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As the world continues to fight against the coronavirus pandemic, activists have warned global warming could trigger a release of viruses from thousands of years ago stuck in permafrost. And, they claim humans are not immune.
Maxime Renaudin, founder and director of the Tree-Nation reforestation platform, said: “At the level of climate change, I consider that permafrost is the greatest fear.
“It is little known and its effects are poorly understood. It is a layer of soil that is permanently frozen.
“It covers approximately 20 percent of the earth’s surface. It includes Siberia, great part of Canada, Greenland.
“There is not an expert who can specify how much time we have left.
“Perhaps it is already too late. What we do know is that we are playing Russian roulette.”
Scientists have warned the permafrost is thawing at a rapid rate and could release deadly viruses which humans have not developed any immunity.
Mr Renaudin continued: “We have discovered that viruses are ultra-resistant.
“The simplest organisms in biology are able to wake up after so long.”
His concerns were echoed by Luis Suarez, conservation coordinator of WWF Spain, who revealed they have studied 33 viruses found in a Chinese glacier, but 28 were unknown to science.
Mr Suarez said: “In the deep layers of permafrost, and also in glaciers, there may be known viruses and bacteria, but others to be discovered.
“After studying the depths of a glacier in China, 33 viruses were detected, of which 28 were unknown to science.”
Cases of new viruses have already been reported after a 12-year-old boy died and another 20 people were hospitalised after being infected with anthrax found in the Arctic Circle back in 2016.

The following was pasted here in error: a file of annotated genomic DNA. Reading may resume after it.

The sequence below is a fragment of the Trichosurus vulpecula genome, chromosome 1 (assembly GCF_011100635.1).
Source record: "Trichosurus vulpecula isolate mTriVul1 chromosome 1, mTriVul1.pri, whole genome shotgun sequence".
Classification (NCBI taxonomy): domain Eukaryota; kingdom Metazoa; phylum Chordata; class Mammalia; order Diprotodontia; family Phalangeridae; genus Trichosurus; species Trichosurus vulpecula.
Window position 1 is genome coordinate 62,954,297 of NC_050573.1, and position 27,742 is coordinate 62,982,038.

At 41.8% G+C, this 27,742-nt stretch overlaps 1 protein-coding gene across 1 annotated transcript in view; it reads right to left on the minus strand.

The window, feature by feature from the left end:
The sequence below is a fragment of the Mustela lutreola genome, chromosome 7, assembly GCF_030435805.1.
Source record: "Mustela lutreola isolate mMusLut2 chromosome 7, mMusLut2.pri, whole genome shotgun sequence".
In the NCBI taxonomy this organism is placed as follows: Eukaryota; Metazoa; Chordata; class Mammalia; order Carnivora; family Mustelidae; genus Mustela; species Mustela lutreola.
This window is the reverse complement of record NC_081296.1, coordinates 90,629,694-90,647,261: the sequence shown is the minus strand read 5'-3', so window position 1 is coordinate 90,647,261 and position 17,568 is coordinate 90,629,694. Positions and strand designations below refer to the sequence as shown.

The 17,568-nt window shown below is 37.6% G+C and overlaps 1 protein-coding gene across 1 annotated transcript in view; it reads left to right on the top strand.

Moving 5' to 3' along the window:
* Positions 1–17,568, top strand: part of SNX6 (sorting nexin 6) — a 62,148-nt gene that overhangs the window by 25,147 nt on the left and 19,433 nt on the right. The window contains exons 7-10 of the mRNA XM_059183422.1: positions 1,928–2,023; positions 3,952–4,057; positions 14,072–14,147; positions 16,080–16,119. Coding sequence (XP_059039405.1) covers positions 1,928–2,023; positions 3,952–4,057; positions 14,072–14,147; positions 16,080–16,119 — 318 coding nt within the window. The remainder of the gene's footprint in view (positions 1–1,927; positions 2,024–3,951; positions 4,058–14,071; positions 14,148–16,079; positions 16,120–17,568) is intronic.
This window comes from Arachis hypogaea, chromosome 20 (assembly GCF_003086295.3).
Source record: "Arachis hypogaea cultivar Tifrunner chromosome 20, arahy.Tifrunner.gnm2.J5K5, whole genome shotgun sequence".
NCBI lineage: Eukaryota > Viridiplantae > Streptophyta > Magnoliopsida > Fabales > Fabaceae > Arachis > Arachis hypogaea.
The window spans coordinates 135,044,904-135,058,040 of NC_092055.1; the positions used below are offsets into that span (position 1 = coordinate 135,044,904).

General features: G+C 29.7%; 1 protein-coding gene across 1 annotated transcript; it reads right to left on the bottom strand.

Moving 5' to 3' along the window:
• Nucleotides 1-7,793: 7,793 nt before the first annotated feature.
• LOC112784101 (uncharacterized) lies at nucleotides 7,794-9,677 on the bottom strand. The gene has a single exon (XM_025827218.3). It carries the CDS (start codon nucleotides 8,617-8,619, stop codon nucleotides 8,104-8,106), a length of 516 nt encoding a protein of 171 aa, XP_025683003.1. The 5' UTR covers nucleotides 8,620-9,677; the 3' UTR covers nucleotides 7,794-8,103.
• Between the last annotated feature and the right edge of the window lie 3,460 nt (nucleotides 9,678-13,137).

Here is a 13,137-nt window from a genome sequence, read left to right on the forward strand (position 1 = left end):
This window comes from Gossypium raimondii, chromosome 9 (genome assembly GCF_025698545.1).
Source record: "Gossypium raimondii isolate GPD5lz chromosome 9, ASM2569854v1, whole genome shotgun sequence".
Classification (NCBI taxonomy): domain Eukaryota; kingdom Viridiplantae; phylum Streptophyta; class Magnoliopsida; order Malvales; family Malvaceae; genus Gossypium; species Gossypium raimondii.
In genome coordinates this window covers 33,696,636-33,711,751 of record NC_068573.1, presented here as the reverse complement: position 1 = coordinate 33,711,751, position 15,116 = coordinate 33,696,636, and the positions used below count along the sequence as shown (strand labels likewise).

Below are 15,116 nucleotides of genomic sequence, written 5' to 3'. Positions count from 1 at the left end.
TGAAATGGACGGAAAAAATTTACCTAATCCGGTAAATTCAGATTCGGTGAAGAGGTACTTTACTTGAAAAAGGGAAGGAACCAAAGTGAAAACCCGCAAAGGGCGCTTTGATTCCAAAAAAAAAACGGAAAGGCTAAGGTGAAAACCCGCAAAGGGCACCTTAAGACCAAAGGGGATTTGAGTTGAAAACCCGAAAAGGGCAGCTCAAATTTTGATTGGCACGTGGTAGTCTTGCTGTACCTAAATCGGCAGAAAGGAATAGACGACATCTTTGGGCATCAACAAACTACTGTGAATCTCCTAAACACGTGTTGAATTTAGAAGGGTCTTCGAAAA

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Bones of a reindeer which was killed by the bacteria 75 years earlier were unearthed during an intense heatwave.
Cases of current coronavirus pandemic were first reported in Wuhan, China, last year with Chinese authorities claiming the virus spread from animals to humans.
But scientists have now warned there is an increase of disease of animal origins due to deforestation and human invasion on habitats that do not belong to them.
A recent WWF survey found more than 70 percent of human pathologies in the last 40 years have been transmitted by wild animals. Coronavirus is one of them.
Mr Suarez continued: “It is considered that zoonoses could represent the most important threat to the health of the world population in the future.
“The World Health Organisation (WHO) itself has included the so-called ‘disease X’ in its list of the greatest threats to global health due to its epidemic potential.
“It would be a very important international epidemic due to a still unknown pathogen, but probably of animal origin, which could appear with devastating effects.
“We are not talking about science fiction, but about an increasing risk because we are increasingly altering our planet.
“Around 5,000 viruses are known, but it is estimated that there may be a million and a half or two million and modifying thew balances that exist in nature increases the chances of viruses jumping to humans.
“We live in moments of great uncertainty. We understand that we must leave room to see what the playing field will be, but there are decisions that cannot wait.
“Recovery has to be the lever to promote the new economic and social model.
“We have to take advantage of this impulse to go forward, not backwards.”
“With the means of transport and communication that exist today, once they are among people, they spread very easily,” Mr Renaudin warned.
Additional reporting by Maria Ortega
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